on which, by a feigned seriousness of attention,
he may be drawn to expatiate without end. Every
man has some habitual contortion of body, or
established mode of expression, which never fails to raise
mirth if it be pointed out to notice. By premonitions
of these particularities I secured our pleasantry. Our
companion entered with his usual gaiety, and began
to partake of our noisy cheerfulness, when the
conversation was imperceptibly diverted to a subject
which pressed upon his tender part, and extorted
the expected shrug, the customary exclamation, or
the predicted remark. A general clamour of joy
then burst from all that were admitted to the
stratagem. Our mirth was often increased by the triumph
of him that occasioned it; for as we do not hastily
form conclusions against ourselves, seldom any one
suspected, that he had exhilarated us otherwise than
You will hear, I believe, with very little surprise,
that by this conduct I had in a short time united
mankind against me, and that every tongue was
diligent in prevention or revenge. I soon perceived
myself regarded with malevolence or distrust, but
wondered what had been discovered in me either
terrible or hateful. I had invaded no man's property;
I had rivalled no man's claims: nor had ever engaged
in any of those attempts which provoke the jealousy
of ambition or the rage of faction. I had lived but
to laugh, and make others laugh; and believed that
I was loved by all who caressed, and favoured by
all who applauded me. I never imagined, that he
who, in the mirth of a nocturnal revel, concurred in
ridiculing his friend, would consider, in a cooler
hour, that the same trick might be played against
himself; or that even where there is no sense of
danger, the natural pride of human nature rises
against him, who, by general censures, lays claim to
I was convinced, by a total desertion, of the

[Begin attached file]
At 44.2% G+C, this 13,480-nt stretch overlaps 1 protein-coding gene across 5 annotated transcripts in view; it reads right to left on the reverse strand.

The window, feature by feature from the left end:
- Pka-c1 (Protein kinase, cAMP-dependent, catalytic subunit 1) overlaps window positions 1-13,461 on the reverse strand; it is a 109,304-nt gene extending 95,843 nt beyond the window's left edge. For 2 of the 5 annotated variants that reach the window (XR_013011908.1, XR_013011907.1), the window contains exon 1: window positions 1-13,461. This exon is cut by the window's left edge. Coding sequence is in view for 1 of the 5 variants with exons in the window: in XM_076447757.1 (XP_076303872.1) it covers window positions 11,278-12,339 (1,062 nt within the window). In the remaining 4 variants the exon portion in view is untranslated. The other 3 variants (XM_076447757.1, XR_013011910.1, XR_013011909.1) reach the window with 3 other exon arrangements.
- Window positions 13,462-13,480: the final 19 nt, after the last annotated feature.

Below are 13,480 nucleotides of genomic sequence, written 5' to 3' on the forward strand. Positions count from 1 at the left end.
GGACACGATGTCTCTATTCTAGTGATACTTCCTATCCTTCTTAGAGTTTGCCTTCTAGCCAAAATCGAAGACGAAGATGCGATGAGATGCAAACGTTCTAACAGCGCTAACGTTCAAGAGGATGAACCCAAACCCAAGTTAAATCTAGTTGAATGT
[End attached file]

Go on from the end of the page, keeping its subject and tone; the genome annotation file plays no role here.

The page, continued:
impropriety of my conduct; every man avoided, and
cautioned others to avoid me. Wherever I came, I
found silence and dejection, coldness and terrour.
No one would venture to speak, lest he should lay
himself open to unfavourable representations; the
company, however numerous, dropped off at my
entrance upon various pretences; and, if I retired
to avoid the shame of being left, I heard confidence
and mirth revive at my departure.
If those whom I had thus offended could have
contented themselves with repaying one insult for
another, and kept up the war only by a reciprocation
of sarcasms, they might have perhaps vexed,
but would never have much hurt me; for no man
heartily hates him at whom he can laugh. But these
wounds which they give me as they fly, are without
cure; this alarm which they spread by their solicitude
to escape me, excludes me from all friendship
and from all pleasure. I am condemned to pass a
long interval of my life in solitude, as a man
suspected of infection is refused admission into cities;
and must linger in obscurity, till my conduct shall
convince the world, that I may be approached
I am, &c.
No. 175. TUESDAY, NOVEMBER 19, 1751
Rari quippe boni, numerus vix est totidem quot
Thebarum portoe, vel divitis ostia Nili. JUV. Sat. xiii. 26.
Good men are scarce, the just are thinly sown:
They thrive but ill, nor can they last when grown.
And should we count them, and our store compile,
Yet Thebes more gates could shew, more mouths the Nile.
NONE of the axioms of wisdom which recommend
the ancient sages to veneration, seem to
have required less extent of knowledge or
perspicacity of penetration, than the remarks of Bias,
The depravity of mankind is so easily
discoverable, that nothing but the desert or the cell can
exclude it from notice. The knowledge of crimes
intrudes uncalled and undesired. They whom their
abstraction from common occurrences hinders from
seeing iniquity, will quickly have their attention
awakened by feeling it. Even he who ventures not
into the world, may learn its corruption in his closet.
For what are treatises of morality, but persuasives
to the practice of duties, for which no arguments
would be necessary, but that we are continually
tempted to violate or neglect them ? What are all
the records of history, but narratives of successive
villanies, of treasons and usurpations, massacres
But, perhaps, the excellence of aphorisms
consists not so much in the expression of some rare